Scientists look at how to use insect’s antiviral response to control viruses and parasites in crops and bee colonies
Honeybees use different sets of genes to fight different viruses, bacteria and pathogens.
According to researchers at Pennsylvania State University, these genes are regulated by two distinct mechanisms. Understanding how they work could help scientists develop treatments designed for specific infections.
“Honey bees, as with many other organisms, have specific molecules that will recognize individual pathogens,” said David Galbraith, a graduate student in entomology.
“Once these molecules identify the type of pathogen, a set of genes will then be turned on, resulting in an appropriate response, whether that be antiviral, antibacterial, etc.”
Pests, parasites, and weather conditions continually challenge honeybees. The insects face more than 20 different kinds of viruses. Several of them, such as the varroa virus, are linked to colony collapses.
According to Christina Grozinger, director of the Penn State Center for Pollinator Research, beekeepers lose an average of 30 percent of their colonies every winter and an average of 25 percent in the summer.
To understand viral infections, researchers wanted to know which genes increased or decreased their activity in response to a pathogen.
Viruses are microscopic organisms that consist of genetic material (RNA) contained in a protein coat. Unable to live independently, they multiply inside a living host, like a bee.
In bees, the virus goes through its life cycle, but at a critical stage the bee’s genes recognize the invader. Its immune system destroys the virus by interfering with the virus’s RNA and fragmenting it into pieces.
“The RNA interference (RNAi) pathway is a primitive antiviral re-sponse that has also been exploited as a laboratory technique to control gene expression in a wide variety of organisms,” said Galbraith.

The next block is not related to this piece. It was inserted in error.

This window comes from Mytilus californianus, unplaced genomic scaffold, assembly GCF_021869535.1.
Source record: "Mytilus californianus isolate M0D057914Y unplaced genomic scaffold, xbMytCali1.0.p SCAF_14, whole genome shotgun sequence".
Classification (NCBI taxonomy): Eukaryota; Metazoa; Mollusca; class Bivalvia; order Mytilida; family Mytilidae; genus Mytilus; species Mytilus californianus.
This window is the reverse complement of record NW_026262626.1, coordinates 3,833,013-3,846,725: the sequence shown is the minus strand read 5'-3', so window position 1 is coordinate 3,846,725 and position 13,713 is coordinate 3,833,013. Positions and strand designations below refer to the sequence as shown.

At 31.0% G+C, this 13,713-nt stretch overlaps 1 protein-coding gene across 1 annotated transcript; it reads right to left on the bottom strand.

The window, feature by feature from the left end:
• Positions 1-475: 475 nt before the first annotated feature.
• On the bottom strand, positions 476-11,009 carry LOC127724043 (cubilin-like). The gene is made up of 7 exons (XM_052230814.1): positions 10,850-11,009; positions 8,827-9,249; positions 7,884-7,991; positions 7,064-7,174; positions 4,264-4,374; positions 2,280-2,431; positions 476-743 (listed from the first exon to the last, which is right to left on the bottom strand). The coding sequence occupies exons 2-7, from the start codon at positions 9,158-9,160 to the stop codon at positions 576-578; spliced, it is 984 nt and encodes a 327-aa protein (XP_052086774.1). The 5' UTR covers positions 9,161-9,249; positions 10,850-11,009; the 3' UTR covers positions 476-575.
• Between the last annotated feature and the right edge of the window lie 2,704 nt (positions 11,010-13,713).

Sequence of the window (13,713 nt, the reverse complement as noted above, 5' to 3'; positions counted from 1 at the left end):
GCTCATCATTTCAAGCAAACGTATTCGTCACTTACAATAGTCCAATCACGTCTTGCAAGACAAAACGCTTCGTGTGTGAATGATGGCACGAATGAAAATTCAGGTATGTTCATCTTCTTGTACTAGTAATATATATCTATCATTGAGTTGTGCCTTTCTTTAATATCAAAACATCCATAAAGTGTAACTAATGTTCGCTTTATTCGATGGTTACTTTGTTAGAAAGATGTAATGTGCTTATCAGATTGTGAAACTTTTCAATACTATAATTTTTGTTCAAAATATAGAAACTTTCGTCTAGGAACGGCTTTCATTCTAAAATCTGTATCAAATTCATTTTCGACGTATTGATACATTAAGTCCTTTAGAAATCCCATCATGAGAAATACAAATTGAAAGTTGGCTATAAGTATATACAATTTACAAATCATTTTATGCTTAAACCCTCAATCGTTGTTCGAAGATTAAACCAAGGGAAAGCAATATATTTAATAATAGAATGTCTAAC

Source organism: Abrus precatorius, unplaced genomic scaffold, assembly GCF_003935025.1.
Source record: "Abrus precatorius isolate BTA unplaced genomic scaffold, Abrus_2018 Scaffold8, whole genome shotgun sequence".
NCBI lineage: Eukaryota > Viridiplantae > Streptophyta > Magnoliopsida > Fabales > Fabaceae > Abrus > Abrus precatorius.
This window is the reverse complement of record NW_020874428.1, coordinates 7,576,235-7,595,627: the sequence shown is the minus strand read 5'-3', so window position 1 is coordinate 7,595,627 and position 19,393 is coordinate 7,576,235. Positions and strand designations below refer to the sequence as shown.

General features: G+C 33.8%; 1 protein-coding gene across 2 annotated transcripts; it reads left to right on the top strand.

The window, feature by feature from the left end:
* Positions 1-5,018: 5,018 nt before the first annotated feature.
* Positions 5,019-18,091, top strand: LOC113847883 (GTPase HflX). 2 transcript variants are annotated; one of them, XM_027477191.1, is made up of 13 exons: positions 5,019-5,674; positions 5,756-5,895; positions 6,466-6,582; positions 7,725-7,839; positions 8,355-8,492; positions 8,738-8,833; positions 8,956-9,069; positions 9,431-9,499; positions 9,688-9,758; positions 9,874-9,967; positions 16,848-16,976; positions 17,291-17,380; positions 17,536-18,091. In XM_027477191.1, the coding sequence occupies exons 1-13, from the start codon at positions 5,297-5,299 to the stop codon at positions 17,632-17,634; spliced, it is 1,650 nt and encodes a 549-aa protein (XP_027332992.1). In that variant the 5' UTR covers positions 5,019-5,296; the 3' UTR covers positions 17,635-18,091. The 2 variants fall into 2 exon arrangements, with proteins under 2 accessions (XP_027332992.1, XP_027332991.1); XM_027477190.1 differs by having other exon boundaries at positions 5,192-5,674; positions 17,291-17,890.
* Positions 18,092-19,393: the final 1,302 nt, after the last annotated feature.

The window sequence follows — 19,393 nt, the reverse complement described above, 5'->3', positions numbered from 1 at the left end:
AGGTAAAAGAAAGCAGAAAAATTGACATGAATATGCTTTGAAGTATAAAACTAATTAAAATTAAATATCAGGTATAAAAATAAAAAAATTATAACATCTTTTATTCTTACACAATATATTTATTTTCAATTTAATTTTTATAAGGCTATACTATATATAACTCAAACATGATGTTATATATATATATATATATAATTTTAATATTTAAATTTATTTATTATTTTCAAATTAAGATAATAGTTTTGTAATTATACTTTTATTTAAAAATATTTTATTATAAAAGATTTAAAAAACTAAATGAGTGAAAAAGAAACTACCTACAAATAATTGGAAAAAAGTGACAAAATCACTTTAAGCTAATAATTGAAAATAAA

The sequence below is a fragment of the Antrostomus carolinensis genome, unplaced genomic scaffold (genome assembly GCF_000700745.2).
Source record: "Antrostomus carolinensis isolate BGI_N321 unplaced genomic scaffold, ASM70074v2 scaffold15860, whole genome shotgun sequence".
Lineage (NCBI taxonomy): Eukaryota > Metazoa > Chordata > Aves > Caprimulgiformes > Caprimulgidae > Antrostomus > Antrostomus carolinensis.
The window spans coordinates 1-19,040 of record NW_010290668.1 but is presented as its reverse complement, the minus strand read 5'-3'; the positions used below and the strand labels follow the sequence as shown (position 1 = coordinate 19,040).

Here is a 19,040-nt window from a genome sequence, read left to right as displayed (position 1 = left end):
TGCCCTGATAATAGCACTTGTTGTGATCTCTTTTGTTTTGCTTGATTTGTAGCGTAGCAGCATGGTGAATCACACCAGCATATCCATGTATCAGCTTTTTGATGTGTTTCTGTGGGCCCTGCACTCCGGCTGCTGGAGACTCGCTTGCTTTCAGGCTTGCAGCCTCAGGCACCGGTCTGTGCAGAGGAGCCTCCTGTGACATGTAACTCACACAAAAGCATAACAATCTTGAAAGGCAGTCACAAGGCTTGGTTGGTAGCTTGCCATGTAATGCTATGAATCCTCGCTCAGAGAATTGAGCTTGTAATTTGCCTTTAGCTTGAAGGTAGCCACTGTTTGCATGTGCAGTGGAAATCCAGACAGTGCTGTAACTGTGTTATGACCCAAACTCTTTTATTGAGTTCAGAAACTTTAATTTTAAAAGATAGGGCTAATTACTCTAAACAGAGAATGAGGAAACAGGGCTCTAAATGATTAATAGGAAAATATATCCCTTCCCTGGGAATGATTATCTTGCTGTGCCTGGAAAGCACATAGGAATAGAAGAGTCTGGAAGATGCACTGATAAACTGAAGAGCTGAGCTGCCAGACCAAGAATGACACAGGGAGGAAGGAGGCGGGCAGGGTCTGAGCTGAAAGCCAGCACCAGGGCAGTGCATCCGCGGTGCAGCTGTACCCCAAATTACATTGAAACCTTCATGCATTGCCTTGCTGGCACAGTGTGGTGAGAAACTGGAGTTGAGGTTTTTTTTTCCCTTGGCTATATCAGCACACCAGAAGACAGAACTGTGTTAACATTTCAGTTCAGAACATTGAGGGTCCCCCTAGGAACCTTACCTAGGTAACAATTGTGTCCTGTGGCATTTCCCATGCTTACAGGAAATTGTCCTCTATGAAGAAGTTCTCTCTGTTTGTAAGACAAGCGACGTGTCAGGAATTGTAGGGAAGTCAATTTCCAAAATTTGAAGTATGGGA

According to Grozinger, scientists and beekeepers are interested in finding ways to use RNAi to control viruses and parasites in agricultural crops and in honeybee colonies.
Honeybees are genetically equal at birth, but as they take on specific roles in life their behaviour and physical makeup are changed. These modifications include the addition of chemical “tags” in the form of methyl molecules that alter the way a gene is expressed.
“DNA methylation can change expression of genes and it used to be thought that it was a “permanent” change that would be maintained as cells divide,” said Gailbraith.
“But there is increasing evidence that DNA methylation can change rapidly in response to environmental and physiological changes.”
She said researchers found there may be two genomic response pathways to viral infection.
Galbraith said that current technology to alter DNA methylation patterns is spotty and it will take further investigation.
“The next phase of our research is to figure out if we can safely alter DNA methylation in a manner that makes the bees more resistant to viruses,” he said. “There has been some research into using RNAi technology to treat honeybees to reduce viral infections, but this technology needs more research before it can be used commercially.”